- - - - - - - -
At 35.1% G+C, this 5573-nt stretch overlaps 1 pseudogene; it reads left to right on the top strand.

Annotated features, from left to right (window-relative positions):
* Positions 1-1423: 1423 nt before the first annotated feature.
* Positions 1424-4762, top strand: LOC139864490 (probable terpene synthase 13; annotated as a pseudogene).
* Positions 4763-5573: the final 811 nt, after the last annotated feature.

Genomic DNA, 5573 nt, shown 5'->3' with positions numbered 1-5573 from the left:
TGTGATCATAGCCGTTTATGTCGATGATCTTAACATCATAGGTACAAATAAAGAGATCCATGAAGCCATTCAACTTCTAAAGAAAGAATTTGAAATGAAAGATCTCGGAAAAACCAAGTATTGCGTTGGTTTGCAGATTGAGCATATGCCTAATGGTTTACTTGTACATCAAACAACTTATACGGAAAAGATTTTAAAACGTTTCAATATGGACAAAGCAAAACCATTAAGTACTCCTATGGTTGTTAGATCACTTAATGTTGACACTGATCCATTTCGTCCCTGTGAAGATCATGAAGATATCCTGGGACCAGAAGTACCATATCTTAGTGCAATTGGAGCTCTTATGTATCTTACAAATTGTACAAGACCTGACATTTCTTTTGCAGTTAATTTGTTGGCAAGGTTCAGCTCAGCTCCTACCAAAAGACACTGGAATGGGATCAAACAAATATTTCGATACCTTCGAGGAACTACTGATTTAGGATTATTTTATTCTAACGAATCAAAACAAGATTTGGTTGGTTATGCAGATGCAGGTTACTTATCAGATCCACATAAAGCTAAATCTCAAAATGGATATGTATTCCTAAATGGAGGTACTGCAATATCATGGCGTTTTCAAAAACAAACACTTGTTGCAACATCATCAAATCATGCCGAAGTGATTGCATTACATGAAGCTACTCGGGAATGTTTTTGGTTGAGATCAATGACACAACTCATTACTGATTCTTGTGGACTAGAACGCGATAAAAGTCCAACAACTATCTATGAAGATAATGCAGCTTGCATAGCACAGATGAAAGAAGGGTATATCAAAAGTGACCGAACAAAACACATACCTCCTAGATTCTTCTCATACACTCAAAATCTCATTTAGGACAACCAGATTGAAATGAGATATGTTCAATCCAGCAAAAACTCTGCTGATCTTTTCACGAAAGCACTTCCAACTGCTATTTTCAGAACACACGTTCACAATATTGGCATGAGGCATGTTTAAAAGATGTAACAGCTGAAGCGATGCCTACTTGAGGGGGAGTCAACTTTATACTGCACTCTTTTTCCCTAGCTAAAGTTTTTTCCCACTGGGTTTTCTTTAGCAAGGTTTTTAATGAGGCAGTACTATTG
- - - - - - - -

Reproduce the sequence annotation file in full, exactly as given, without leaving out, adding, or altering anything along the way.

At 35.1% G+C, this 5573-nt stretch overlaps 1 pseudogene; it reads left to right on the top strand.

Annotated features, from left to right (window-relative positions):
* Positions 1-1423: 1423 nt before the first annotated feature.
* Positions 1424-4762, top strand: LOC139864490 (probable terpene synthase 13; annotated as a pseudogene).
* Positions 4763-5573: the final 811 nt, after the last annotated feature.

Genomic DNA, 5573 nt, shown 5'->3' with positions numbered 1-5573 from the left:
TGTGATCATAGCCGTTTATGTCGATGATCTTAACATCATAGGTACAAATAAAGAGATCCATGAAGCCATTCAACTTCTAAAGAAAGAATTTGAAATGAAAGATCTCGGAAAAACCAAGTATTGCGTTGGTTTGCAGATTGAGCATATGCCTAATGGTTTACTTGTACATCAAACAACTTATACGGAAAAGATTTTAAAACGTTTCAATATGGACAAAGCAAAACCATTAAGTACTCCTATGGTTGTTAGATCACTTAATGTTGACACTGATCCATTTCGTCCCTGTGAAGATCATGAAGATATCCTGGGACCAGAAGTACCATATCTTAGTGCAATTGGAGCTCTTATGTATCTTACAAATTGTACAAGACCTGACATTTCTTTTGCAGTTAATTTGTTGGCAAGGTTCAGCTCAGCTCCTACCAAAAGACACTGGAATGGGATCAAACAAATATTTCGATACCTTCGAGGAACTACTGATTTAGGATTATTTTATTCTAACGAATCAAAACAAGATTTGGTTGGTTATGCAGATGCAGGTTACTTATCAGATCCACATAAAGCTAAATCTCAAAATGGATATGTATTCCTAAATGGAGGTACTGCAATATCATGGCGTTTTCAAAAACAAACACTTGTTGCAACATCATCAAATCATGCCGAAGTGATTGCATTACATGAAGCTACTCGGGAATGTTTTTGGTTGAGATCAATGACACAACTCATTACTGATTCTTGTGGACTAGAACGCGATAAAAGTCCAACAACTATCTATGAAGATAATGCAGCTTGCATAGCACAGATGAAAGAAGGGTATATCAAAAGTGACCGAACAAAACACATACCTCCTAGATTCTTCTCATACACTCAAAATCTCATTTAGGACAACCAGATTGAAATGAGATATGTTCAATCCAGCAAAAACTCTGCTGATCTTTTCACGAAAGCACTTCCAACTGCTATTTTCAGAACACACGTTCACAATATTGGCATGAGGCATGTTTAAAAGATGTAACAGCTGAAGCGATGCCTACTTGAGGGGGAGTCAACTTTATACTGCACTCTTTTTCCCTAGCTAAAGTTTTTTCCCACTGGGTTTTCTTTAGCAAGGTTTTTAATGAGGCAGTACTATTG